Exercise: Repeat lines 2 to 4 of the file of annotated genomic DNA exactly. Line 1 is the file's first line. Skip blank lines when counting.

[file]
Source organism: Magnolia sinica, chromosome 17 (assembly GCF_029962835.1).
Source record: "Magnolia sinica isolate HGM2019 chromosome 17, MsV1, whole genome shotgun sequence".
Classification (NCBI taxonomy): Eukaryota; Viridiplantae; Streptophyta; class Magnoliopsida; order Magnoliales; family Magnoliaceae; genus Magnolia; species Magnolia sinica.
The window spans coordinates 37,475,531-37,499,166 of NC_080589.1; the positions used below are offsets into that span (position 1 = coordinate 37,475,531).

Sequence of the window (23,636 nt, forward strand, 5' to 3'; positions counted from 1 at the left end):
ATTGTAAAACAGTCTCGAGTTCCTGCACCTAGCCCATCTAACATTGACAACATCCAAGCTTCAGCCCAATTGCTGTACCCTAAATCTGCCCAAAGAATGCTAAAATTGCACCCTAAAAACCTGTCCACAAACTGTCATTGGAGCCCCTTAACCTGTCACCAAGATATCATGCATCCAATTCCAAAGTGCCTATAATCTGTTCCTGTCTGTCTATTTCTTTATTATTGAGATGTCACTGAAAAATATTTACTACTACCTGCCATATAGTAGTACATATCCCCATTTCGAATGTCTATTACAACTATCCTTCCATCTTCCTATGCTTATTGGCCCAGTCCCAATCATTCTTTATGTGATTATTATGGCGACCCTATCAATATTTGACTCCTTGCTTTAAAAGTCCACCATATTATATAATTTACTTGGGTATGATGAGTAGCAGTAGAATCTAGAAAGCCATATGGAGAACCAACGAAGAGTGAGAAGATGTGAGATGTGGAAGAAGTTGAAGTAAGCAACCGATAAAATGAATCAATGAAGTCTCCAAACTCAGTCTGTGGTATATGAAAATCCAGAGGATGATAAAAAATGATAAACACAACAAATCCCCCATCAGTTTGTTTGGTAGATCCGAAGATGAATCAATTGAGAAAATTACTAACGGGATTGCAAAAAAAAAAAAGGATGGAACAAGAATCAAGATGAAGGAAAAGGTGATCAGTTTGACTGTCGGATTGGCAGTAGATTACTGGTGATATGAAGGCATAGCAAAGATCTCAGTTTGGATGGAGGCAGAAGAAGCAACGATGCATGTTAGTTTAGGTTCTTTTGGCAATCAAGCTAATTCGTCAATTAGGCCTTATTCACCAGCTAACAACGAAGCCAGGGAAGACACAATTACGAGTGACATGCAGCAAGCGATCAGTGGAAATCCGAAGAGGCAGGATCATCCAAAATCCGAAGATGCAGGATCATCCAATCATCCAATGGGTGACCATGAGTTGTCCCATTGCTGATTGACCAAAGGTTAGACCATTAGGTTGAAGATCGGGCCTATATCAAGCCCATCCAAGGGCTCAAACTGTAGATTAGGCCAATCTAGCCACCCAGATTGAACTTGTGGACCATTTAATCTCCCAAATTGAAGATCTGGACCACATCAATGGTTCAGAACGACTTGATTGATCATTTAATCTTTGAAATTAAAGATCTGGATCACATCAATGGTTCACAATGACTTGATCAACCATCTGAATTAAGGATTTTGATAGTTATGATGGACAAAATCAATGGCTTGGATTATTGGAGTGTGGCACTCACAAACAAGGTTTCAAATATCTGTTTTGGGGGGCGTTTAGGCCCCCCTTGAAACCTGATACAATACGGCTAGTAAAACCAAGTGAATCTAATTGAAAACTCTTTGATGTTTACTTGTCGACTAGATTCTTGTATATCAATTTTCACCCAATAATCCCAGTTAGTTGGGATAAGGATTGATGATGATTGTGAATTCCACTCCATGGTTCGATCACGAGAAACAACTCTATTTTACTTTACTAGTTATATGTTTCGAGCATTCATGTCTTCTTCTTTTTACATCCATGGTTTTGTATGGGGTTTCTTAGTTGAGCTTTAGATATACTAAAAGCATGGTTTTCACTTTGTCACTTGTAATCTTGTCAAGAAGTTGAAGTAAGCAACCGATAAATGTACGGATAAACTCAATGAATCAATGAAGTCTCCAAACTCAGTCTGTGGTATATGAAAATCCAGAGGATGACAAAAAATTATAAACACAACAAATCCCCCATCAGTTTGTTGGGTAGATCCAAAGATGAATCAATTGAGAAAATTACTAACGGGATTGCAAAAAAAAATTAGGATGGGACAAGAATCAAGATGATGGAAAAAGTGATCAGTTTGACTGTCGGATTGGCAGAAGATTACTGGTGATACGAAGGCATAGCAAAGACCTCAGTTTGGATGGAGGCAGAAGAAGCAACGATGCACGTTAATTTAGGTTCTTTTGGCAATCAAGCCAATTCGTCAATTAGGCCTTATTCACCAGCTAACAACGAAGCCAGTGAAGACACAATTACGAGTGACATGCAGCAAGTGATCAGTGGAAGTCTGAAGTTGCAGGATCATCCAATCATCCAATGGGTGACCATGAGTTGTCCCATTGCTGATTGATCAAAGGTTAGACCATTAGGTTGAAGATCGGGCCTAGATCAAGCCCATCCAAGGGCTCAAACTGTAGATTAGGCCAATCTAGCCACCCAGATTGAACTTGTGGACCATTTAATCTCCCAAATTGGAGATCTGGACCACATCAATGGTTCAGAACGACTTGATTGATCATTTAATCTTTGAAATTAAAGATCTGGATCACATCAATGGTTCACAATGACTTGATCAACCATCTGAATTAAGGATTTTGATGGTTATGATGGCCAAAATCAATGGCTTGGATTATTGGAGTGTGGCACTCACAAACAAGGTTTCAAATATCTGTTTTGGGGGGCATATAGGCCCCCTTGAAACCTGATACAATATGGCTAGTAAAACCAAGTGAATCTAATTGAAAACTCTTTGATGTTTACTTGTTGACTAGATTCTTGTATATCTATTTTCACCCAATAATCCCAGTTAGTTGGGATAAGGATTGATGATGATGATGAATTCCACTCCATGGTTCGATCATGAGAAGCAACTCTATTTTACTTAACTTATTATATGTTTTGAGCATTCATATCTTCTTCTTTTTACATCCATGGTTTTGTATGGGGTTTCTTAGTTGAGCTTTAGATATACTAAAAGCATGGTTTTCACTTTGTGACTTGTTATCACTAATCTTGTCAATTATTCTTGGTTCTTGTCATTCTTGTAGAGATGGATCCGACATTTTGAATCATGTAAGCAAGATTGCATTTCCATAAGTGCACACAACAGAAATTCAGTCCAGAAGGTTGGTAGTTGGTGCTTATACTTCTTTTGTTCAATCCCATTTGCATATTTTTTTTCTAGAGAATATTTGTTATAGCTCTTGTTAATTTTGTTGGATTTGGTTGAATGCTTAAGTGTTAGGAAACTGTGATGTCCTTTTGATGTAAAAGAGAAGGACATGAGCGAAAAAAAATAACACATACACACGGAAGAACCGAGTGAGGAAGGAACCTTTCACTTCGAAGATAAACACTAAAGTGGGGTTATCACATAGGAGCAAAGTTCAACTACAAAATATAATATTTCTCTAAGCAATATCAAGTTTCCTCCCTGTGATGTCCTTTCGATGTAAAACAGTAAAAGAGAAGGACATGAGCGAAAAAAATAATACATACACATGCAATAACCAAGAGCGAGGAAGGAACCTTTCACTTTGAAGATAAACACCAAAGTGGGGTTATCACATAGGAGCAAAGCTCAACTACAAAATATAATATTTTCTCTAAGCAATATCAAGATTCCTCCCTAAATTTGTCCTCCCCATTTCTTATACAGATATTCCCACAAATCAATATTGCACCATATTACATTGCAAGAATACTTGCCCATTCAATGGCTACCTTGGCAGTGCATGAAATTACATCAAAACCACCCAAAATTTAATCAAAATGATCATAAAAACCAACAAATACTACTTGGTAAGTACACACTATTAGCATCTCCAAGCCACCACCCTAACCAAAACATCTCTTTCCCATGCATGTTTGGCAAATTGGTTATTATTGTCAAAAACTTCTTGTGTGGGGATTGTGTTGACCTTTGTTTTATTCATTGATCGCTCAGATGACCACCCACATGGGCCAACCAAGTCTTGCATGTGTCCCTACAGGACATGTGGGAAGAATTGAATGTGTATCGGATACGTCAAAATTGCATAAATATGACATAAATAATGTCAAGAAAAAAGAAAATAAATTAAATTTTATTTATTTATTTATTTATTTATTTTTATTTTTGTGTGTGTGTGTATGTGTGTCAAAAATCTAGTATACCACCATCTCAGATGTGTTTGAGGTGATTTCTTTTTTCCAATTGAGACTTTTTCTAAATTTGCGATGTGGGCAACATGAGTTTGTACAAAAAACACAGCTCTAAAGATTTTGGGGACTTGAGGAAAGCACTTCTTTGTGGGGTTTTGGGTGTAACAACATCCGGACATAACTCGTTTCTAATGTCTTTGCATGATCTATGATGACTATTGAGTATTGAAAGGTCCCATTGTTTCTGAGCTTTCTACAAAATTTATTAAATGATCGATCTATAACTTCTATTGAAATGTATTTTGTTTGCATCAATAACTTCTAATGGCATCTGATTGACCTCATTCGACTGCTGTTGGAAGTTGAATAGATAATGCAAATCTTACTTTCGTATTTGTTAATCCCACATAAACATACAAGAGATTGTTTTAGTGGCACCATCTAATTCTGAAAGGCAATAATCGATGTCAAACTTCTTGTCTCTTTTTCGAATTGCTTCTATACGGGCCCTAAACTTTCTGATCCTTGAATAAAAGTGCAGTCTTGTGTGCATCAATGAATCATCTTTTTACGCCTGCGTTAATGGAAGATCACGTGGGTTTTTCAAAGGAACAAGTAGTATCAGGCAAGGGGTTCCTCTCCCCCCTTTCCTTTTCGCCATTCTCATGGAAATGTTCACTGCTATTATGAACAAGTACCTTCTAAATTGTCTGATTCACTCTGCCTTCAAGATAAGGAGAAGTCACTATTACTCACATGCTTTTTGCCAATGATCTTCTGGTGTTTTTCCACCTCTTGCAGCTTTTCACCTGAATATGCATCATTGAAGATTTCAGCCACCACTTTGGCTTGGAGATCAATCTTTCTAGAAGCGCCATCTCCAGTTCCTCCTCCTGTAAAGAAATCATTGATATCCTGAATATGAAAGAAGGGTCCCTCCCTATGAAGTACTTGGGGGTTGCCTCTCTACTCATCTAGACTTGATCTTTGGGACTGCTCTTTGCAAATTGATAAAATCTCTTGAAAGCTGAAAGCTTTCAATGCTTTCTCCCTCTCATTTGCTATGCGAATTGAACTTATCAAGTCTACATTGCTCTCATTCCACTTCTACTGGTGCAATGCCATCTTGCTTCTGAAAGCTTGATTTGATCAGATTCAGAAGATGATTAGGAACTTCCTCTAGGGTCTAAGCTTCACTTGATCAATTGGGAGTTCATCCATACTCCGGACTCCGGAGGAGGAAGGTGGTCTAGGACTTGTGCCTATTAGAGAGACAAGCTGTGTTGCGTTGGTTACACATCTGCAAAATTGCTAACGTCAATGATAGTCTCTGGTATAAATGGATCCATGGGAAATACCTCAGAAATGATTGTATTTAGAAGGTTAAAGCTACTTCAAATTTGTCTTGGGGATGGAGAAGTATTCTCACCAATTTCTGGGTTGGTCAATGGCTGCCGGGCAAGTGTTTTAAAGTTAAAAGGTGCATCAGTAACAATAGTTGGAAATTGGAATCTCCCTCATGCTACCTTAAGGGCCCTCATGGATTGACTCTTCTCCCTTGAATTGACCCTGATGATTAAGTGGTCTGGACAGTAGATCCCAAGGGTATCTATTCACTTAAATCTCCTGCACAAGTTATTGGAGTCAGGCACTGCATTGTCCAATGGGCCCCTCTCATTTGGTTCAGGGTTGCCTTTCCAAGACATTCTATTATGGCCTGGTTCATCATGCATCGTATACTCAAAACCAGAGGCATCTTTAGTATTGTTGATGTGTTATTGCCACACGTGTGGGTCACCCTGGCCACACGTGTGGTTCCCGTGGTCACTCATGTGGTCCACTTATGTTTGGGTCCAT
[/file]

Source record: "Magnolia sinica isolate HGM2019 chromosome 17, MsV1, whole genome shotgun sequence".
Classification (NCBI taxonomy): Eukaryota; Viridiplantae; Streptophyta; class Magnoliopsida; order Magnoliales; family Magnoliaceae; genus Magnolia; species Magnolia sinica.
The window spans coordinates 37,475,531-37,499,166 of NC_080589.1; the positions used below are offsets into that span (position 1 = coordinate 37,475,531).